Queen’s Speech not enough for social care bodies

While the announcement of free personal domiciliary care for those with the greatest need was a central point of today’s Queen’s Speech, finding anyone with a positive outlook on it is difficult.

The combined weight of anti-government feeling and deep-rooted cynicism in the care sector means that the policy has been given a lukewarm response at best.

Critics cite a number of problems that haven’t been properly answered. For example, many question the costs involved; it is said to cost £670 million a year, but nobody seems to believe that. Also everyone wonders where the money for that is coming from – woolly references to ‘costs savings elsewhere in the NHS’ don’t cut it. Some also suspect councils will start to get tougher on what exactly constitutes ‘substantial and critical’ needs in a bid to save money.

It also doesn’t address the media’s perennial favourite topic of people having to sell their homes to pay for residential care. Health minister Andy Burnham admitted on Radio 5Live this morning that when someone needs to move into residential care, they will have to pay for that as they would within the current system.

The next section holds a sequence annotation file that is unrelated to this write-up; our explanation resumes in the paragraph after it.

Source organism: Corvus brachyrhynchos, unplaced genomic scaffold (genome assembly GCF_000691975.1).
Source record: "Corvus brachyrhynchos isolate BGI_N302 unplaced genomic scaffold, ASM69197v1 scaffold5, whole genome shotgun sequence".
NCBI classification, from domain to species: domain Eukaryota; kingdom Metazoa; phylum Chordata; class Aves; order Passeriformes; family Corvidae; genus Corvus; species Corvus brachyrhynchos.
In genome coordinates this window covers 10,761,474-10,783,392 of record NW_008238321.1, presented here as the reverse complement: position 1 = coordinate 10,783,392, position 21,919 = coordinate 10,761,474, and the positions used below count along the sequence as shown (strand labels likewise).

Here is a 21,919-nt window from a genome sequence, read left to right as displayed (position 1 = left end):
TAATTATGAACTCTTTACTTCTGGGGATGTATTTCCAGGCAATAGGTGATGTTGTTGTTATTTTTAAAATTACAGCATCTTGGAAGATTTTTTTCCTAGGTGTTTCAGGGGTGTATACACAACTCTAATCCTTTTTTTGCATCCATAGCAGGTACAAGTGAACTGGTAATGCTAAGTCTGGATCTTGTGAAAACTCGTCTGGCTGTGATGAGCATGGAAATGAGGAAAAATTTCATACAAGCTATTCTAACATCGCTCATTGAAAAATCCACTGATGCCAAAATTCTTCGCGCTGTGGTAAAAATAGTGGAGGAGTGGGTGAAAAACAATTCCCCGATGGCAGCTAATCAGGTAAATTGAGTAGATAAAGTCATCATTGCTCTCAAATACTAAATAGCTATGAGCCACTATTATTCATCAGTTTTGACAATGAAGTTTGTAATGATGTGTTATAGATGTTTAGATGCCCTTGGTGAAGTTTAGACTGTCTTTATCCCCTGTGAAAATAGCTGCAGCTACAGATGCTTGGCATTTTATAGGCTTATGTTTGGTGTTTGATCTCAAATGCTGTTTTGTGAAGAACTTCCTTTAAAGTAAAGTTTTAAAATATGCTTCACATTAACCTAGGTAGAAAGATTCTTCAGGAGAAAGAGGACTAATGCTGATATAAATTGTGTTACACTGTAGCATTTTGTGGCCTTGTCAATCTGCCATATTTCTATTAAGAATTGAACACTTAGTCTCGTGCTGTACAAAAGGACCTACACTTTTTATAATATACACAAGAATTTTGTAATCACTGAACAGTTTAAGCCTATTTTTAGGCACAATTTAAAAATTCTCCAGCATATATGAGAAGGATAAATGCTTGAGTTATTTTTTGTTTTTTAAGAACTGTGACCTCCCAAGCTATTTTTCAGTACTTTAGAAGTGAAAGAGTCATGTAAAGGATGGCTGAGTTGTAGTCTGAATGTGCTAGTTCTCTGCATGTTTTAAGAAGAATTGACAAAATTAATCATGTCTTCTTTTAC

It is, as Labour admits, an interim measure before the full adult social care white paper is published – but no-one quite knows when that will be, or indeed if it will get published.

The cynic in me wonders if this is just an early bit of electioneering, attempting to embarrass the Conservatives if they decided to ditch the policy, and painting Labour as a ‘caring’ party.

Indeed, whatever the pluses and minuses of this policy, it is still unlikely to make it onto the statute book before the election comes – there are only 70 working days left before the election and Tory peers have vowed to hold up legislation in the House of Lords, if it gets there.

While the idea is good – it could help 400,000 people – it does not solve the social care problem, and this seems to be one of the big criticisms. Social care needs a radical overhaul, and this only goes a relatively small part of the way. The next government – whichever party it is – needs to go much further.

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Filed under adult social care, Social care funding

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